Now admittedly this list will be biased and certainly the most important rule still applies, that is buy what you like !! With that said I want to attempt to lead you down the road with a few examples of globes that I think will stand the test of time as well as impress your friends when they ask about your new collection. ( my friends stopped asking years ago, they don't have 3 hours for a globe lecture) . Anyhow here are a few favorites you should keep your eye out for.
|12 inch Replogle starlight 1940's|
|Illuminated Replogle Starlight|
|late 1950's Replogle Starlight|
2. Rand McNally Art globe: The Art globe is one of those globes that everyone who has spent any time around vintage globes at all is probably at least a bit familiar with . Much like the Starlight it was produced for many years and in many styles different sizes and different bases are the hallmark of this great globe. How do you know your looking at an Art globe? well the cartouche will be in the shape of a clam shell, and there will be several artistic embellishments throughout the globe in the oceans of ships and sea serpents that add artistic interest to this above the geography displayed.
|Small 9 inch 1940's|
|stepped glass base|
|Late 1930's glass base|
3. Crams silver ocean globes: I'll admit I do not show the George F Cram company a lot of love on this blog. I ignore them quite frankly. Well that has to change because they did indeed make some very interesting globes that should be considered. At the top of the list are their short lived but impressive silver ocean globes. Crams got their start in the early 1930's and as a company entering a crowded field, they had to be different. They were not shy about diversifying their offerings away from the traditional. One of those ideas were their line of silver oceans globes. A short lived offering lasting 1/2 a decade or so these are some of the most collectible Cram globes on the market. Given their rarity you would think they would be expensive, and mint condition pristine examples are several hundred dollars for sure. However a perfectly nice example with minimal scuffs and a nice bright finish can still be had in the $150 to $250 range. Not a beginner globe but certainly a strong intermediate globe; the centerpiece of a respectable collection.
They look so different than any other globes out there. They will appeal wildly to some, and turn off just as many. So if you decide that you want one here's what to look for. The silver oceans themselves were prone to scratching. This is one reason they were taken off the market, the fact that they were not as robust as other color combinations. Also the equator tape can become damaged or parts will be missing. I would say all else being equal I'd rather have a silver finish in great shape with a bit of missing tape rather than the other way around. Finally these came in a wide variety of bases the metal bases were prone to scratches as they were simply painted. However I'd argue that the metal works better for the whole look than the wooden base, in my opinion. The vast majority of these were 12 inch models. If you want a rarer version find a 10 inch model. eBay gets it's fair share of these so it will be reasonably easy to find a nice one if you are patient. Dealers try to also have these on hand as they are popular, and getting more so.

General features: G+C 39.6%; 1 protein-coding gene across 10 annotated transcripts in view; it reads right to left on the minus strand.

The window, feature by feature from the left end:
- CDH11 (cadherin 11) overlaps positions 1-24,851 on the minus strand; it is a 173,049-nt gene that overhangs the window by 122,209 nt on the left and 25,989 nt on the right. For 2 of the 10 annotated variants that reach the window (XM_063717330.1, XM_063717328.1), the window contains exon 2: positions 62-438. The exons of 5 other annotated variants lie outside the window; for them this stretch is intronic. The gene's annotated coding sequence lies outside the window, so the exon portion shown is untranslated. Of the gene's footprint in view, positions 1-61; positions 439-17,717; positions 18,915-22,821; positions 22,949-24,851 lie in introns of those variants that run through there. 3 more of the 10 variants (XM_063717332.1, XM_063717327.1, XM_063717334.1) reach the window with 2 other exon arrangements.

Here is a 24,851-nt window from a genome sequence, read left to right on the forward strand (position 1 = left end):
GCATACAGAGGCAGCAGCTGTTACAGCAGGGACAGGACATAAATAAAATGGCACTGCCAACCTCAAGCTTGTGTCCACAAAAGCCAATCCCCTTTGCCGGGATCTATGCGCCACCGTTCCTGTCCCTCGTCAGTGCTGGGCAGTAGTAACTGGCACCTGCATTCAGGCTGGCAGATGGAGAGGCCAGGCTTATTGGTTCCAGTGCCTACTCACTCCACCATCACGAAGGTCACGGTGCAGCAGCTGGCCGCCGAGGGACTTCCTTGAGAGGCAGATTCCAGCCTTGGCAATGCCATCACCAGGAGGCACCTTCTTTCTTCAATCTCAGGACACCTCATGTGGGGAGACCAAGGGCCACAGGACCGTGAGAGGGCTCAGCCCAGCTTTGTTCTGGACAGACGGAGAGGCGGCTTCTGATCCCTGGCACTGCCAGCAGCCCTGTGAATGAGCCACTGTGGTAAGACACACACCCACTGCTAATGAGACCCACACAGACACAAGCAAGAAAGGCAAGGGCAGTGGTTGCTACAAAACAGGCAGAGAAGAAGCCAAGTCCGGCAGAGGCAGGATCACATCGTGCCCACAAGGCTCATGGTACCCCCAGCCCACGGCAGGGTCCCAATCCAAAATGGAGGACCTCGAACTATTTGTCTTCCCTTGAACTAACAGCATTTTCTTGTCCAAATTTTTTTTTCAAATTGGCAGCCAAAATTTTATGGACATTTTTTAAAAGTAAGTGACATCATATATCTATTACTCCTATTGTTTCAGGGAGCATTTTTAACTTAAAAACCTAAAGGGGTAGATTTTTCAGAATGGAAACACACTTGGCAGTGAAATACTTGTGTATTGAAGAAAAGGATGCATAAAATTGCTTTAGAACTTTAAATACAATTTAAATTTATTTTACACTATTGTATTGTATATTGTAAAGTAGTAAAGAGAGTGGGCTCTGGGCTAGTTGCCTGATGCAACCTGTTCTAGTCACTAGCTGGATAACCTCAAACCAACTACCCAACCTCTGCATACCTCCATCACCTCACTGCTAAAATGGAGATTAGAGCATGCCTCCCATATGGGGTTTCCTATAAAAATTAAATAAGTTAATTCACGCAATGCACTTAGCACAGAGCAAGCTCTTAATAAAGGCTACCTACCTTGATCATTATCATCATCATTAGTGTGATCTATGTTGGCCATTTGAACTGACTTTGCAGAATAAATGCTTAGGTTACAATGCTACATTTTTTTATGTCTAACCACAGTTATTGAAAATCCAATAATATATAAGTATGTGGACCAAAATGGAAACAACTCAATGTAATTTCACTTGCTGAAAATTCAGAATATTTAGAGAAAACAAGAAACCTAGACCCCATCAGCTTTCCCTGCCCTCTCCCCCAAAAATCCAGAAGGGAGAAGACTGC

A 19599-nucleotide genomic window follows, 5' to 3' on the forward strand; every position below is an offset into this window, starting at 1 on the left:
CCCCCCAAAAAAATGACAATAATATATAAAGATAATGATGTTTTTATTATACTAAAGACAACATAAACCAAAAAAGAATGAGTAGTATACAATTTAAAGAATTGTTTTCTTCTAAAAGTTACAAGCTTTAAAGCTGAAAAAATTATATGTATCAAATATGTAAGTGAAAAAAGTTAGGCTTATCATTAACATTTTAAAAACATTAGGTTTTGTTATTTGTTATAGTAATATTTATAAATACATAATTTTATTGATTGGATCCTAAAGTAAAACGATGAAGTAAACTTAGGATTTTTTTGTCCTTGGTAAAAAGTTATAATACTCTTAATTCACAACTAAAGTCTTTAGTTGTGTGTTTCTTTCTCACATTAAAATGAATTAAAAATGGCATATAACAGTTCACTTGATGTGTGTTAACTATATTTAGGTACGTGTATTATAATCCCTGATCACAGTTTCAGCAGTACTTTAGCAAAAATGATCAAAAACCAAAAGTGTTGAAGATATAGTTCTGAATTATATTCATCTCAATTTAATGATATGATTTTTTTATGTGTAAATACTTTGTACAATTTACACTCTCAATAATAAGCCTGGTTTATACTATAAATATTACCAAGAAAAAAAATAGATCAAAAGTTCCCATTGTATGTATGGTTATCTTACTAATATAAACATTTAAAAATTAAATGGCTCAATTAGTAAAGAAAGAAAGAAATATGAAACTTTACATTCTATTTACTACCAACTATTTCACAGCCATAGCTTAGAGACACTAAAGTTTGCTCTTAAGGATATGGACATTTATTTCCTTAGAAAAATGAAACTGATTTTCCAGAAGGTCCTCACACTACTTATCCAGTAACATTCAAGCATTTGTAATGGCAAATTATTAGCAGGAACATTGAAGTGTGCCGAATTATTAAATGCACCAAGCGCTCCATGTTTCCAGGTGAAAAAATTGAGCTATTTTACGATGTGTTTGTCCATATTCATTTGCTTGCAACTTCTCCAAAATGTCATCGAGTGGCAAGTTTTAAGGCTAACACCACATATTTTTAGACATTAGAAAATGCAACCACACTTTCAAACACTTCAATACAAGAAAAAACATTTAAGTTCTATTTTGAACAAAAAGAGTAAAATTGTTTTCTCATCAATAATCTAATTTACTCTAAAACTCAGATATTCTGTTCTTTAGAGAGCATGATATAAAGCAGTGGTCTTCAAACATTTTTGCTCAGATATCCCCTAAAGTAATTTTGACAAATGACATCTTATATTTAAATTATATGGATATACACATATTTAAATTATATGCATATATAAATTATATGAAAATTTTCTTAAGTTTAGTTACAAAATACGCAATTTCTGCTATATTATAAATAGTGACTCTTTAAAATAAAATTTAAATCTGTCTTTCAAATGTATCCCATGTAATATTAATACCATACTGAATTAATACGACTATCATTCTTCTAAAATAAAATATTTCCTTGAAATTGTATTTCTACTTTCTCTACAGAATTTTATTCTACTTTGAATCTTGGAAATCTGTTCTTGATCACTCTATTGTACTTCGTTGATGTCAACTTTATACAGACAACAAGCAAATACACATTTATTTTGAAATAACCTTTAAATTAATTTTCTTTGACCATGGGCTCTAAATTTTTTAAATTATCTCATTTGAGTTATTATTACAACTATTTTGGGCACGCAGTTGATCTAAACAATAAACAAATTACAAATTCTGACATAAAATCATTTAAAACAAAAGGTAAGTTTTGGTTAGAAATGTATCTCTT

4. Weber Costello 8 inch globes: OK so you've got a great black oceans globe and perhaps you've found one or two other globes that speak to you. What next? Well you need the quintessential vintage globe you need something that will sit on your bookshelf and scream " serious antique!!" Well you need one of these: A Weber Costello 8 inch school globe. These were sold en mass to schools, and families alike, small enough to be easily moved around the classroom they were a staple of classrooms and homes from 1910 to 1940 they are what many people think of when they imagine what an old globe should look like. It's the tripod claw foot base that puts these in another time and place. Weber Costello imported G W Bacon gores, and then retailed this globe as well as over labeling it and sending it through every school supply house they could think of. It came offset mounted, full meridian mounted, and exceptionally rare it even came full mounted. Below left I am showing a Weber Costello with Denoyer Gepphart over label from the late 1920's at bottom right is a Weber Costello Peerless from about 1910, this is an exceptionally early mount, all are 8 inch in diameter. So what to look for, as with any globe condition rules, these will be the most costly of the 4 globes featured, and will vary the most based on condition. expect to pay between $275 and $400 for a nice example. Exceptional examples might be double that. These come up on eBay monthly so patients will pay off and a nice one will find it's way to you in time. These are some of my favorites!
I want to summarize this information by saying that these are just 4 examples of great globes that a beginner or intermediate collector should be on the lookout for, there are two dozen other globes that fit that category also. I had to pick four of my favorites to showcase. Buy what you like and you'll never really go wrong. It's all about the hunt for those serious collectors ............